Scientists from the National University of Science and Technology “MISiS” (NUST “MISiS”) as part of international team of researchers, presented a cost-effective new electro-chemical cell constructed of carbon fibre, the university press service stated.
Modules based on such cells make it possible to convert waste-heat into electricity and to charge gadgets directly at hand, while car batteries can be charged with the heat from exhaust gases. The results of the research have been published in the international scientific journal “Sustainability”.
The creation of the technology for converting waste-heat into electricity (thermoelectricity) is one of the leading fields of alternative energy research. Many scientists consider thermoelectrochemical cells (thermocells) to be the most promising technology, as they allow us to obtain energy from sources with a temperature no higher than 100 ° C.
The work of thermal cells is based on the so-called Seebeck effect: in a closed circuit consisting of dissimilar conductors, an electromotive force (EMF) arises if contact points have different temperatures. A serious drawback of existing thermal cells is their low power output. It significantly limits the scope of their application.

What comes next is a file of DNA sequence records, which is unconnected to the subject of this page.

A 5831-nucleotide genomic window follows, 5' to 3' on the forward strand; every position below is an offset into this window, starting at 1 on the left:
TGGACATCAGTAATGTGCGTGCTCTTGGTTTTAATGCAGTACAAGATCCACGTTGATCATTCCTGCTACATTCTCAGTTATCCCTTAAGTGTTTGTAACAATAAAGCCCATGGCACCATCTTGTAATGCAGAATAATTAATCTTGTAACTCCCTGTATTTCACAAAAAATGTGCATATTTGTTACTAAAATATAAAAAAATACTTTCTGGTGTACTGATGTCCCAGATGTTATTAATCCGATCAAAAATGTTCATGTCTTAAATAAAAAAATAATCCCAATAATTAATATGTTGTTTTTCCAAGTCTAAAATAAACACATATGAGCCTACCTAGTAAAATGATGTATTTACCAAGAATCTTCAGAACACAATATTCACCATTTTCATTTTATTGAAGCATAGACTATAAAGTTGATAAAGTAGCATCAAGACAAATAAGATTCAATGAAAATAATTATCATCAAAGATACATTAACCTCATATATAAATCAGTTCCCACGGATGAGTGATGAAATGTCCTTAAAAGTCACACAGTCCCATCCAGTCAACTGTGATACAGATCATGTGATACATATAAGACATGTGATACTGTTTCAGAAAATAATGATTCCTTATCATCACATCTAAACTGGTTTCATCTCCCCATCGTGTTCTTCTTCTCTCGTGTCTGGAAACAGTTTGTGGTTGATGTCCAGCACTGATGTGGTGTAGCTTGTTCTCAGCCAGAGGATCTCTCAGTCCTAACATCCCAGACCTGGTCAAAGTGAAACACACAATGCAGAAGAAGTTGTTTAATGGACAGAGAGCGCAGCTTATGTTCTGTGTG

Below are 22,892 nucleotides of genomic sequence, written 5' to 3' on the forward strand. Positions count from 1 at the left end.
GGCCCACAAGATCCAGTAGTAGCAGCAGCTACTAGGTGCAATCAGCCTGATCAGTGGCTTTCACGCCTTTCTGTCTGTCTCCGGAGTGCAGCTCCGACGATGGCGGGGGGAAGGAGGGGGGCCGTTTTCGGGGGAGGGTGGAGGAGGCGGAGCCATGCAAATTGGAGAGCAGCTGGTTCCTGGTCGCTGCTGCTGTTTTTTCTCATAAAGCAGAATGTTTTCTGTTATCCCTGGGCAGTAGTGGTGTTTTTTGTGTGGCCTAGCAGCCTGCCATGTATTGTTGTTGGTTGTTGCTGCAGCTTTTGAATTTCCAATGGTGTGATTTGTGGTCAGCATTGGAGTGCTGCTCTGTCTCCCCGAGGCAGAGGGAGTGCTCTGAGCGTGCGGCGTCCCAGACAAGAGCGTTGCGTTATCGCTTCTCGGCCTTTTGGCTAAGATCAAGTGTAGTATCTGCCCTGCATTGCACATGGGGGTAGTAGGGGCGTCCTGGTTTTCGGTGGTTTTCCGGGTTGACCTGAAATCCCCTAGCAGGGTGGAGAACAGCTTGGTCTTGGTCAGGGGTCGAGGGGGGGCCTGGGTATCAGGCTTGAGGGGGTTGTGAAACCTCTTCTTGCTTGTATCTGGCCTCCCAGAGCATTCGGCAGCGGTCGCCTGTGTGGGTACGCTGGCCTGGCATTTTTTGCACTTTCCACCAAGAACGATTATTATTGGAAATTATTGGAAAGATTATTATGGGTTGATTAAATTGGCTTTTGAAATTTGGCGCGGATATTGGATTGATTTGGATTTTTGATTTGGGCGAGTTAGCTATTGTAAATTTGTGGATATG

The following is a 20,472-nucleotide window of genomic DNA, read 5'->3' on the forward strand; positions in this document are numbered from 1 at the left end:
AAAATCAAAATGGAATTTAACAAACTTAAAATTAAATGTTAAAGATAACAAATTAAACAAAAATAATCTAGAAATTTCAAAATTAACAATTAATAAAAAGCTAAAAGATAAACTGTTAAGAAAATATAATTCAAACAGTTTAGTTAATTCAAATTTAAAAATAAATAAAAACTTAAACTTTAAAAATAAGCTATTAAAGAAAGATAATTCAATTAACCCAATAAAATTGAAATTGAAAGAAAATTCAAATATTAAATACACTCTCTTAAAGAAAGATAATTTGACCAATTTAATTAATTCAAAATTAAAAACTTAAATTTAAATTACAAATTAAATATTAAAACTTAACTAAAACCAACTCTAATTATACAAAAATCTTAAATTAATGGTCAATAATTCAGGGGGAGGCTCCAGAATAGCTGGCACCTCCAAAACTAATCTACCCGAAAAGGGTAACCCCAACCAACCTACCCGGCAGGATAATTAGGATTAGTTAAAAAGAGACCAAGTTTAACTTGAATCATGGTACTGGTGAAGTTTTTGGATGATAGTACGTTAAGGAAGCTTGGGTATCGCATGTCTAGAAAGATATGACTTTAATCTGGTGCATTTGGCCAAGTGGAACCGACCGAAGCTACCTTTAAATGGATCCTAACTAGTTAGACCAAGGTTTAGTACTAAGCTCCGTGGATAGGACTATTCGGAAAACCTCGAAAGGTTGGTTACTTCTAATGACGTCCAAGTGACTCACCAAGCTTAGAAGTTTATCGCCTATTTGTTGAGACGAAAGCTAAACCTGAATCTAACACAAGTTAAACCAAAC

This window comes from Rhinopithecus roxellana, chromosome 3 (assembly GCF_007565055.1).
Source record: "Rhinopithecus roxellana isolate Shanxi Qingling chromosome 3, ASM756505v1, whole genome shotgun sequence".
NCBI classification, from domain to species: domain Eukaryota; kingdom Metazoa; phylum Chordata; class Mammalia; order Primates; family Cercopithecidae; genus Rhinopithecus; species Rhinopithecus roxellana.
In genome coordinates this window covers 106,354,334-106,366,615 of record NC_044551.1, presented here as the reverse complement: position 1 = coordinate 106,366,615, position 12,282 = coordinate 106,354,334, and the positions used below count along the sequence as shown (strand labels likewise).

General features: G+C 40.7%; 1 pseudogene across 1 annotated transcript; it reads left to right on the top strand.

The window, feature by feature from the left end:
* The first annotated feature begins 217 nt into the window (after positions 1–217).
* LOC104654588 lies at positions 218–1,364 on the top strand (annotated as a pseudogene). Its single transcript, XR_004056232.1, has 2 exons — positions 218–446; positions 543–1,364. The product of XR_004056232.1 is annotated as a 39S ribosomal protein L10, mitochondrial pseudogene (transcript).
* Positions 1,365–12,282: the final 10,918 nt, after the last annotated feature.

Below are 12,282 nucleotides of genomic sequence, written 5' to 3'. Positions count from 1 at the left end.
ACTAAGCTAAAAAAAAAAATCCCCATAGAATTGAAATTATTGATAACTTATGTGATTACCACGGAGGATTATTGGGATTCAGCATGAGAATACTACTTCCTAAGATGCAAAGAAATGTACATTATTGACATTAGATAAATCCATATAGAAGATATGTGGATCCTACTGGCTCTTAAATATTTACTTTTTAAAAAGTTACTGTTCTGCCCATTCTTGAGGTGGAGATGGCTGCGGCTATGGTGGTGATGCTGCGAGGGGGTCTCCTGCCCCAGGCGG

The team of scientists from the Department of Functional Nanosystems and High-Temperature Materials at NUST MISIS, together with colleagues from the Yuri Gagarin State Technical University of Saratov, the Plekhanov Russian University of Economics and the University of Nigeria presented a new study on increasing the capacity and efficiency of thermo-electrochemical cells capable of converting waste-heat energy into an electric current.
The developers solved the problem of transition from actively studied electrodes based on carbon nanotubes to carbon fabrics – a material that is cheaper and more accessible. One gram of nanotubes costs about 100 rubles, while a gram of carbon fibre costs 7.5 rubles.
The scientists examined two types of cell designs: a conventional electrochemical cell with a salt bridge and a coin cell type body. As a result of the experiments, they found that the modification of the electrode surface using titanium and titanium oxide can reduce the internal resistance of the cell by three orders of magnitude.
Consequently, the maximum power for carbon fibre modified with titanium metal and titanium oxide increased to 25.2 mW / m2, which provides 1.37% efficiency. The best global result for thermocells is about 3%, but it’s important to mention that expensive arrays of carbon nanotubes called “nanoforests” along with needle-like platinum nanoparticles were used for its production.
Today the research team is working on increasing the power of the obtained thermoelectric modules and plans to proceed to creating experimental prototype devices based on them.